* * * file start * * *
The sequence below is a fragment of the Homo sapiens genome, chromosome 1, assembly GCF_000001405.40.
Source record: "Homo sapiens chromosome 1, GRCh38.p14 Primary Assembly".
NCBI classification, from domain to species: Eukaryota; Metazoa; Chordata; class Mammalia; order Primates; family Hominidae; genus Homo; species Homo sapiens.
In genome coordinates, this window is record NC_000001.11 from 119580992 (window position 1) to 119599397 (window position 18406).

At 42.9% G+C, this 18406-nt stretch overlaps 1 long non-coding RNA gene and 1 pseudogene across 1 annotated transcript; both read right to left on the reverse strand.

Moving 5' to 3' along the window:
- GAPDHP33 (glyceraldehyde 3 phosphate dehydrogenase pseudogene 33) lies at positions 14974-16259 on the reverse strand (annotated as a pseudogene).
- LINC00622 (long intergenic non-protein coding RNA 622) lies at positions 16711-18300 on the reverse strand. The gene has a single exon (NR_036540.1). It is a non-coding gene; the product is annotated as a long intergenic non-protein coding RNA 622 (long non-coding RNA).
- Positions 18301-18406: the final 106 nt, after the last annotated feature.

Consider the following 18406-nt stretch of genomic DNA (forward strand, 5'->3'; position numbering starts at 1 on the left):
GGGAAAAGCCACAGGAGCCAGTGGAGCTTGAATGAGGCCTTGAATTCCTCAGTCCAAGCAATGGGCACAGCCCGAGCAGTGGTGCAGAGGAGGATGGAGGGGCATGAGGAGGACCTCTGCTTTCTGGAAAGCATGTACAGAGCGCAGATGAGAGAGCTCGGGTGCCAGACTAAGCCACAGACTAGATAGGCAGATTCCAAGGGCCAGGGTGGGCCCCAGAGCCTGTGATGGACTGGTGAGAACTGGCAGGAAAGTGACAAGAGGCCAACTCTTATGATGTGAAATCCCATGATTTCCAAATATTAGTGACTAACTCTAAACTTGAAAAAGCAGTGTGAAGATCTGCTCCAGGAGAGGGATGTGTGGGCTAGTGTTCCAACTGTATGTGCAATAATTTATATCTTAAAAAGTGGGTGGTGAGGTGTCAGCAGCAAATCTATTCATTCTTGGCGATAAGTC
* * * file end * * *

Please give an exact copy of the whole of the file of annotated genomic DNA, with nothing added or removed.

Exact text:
The sequence below is a fragment of the Homo sapiens genome, chromosome 1, assembly GCF_000001405.40.
Source record: "Homo sapiens chromosome 1, GRCh38.p14 Primary Assembly".
NCBI classification, from domain to species: Eukaryota; Metazoa; Chordata; class Mammalia; order Primates; family Hominidae; genus Homo; species Homo sapiens.
In genome coordinates, this window is record NC_000001.11 from 119580992 (window position 1) to 119599397 (window position 18406).

At 42.9% G+C, this 18406-nt stretch overlaps 1 long non-coding RNA gene and 1 pseudogene across 1 annotated transcript; both read right to left on the reverse strand.

Moving 5' to 3' along the window:
- GAPDHP33 (glyceraldehyde 3 phosphate dehydrogenase pseudogene 33) lies at positions 14974-16259 on the reverse strand (annotated as a pseudogene).
- LINC00622 (long intergenic non-protein coding RNA 622) lies at positions 16711-18300 on the reverse strand. The gene has a single exon (NR_036540.1). It is a non-coding gene; the product is annotated as a long intergenic non-protein coding RNA 622 (long non-coding RNA).
- Positions 18301-18406: the final 106 nt, after the last annotated feature.

Consider the following 18406-nt stretch of genomic DNA (forward strand, 5'->3'; position numbering starts at 1 on the left):
GGGAAAAGCCACAGGAGCCAGTGGAGCTTGAATGAGGCCTTGAATTCCTCAGTCCAAGCAATGGGCACAGCCCGAGCAGTGGTGCAGAGGAGGATGGAGGGGCATGAGGAGGACCTCTGCTTTCTGGAAAGCATGTACAGAGCGCAGATGAGAGAGCTCGGGTGCCAGACTAAGCCACAGACTAGATAGGCAGATTCCAAGGGCCAGGGTGGGCCCCAGAGCCTGTGATGGACTGGTGAGAACTGGCAGGAAAGTGACAAGAGGCCAACTCTTATGATGTGAAATCCCATGATTTCCAAATATTAGTGACTAACTCTAAACTTGAAAAAGCAGTGTGAAGATCTGCTCCAGGAGAGGGATGTGTGGGCTAGTGTTCCAACTGTATGTGCAATAATTTATATCTTAAAAAGTGGGTGGTGAGGTGTCAGCAGCAAATCTATTCATTCTTGGCGATAAGTC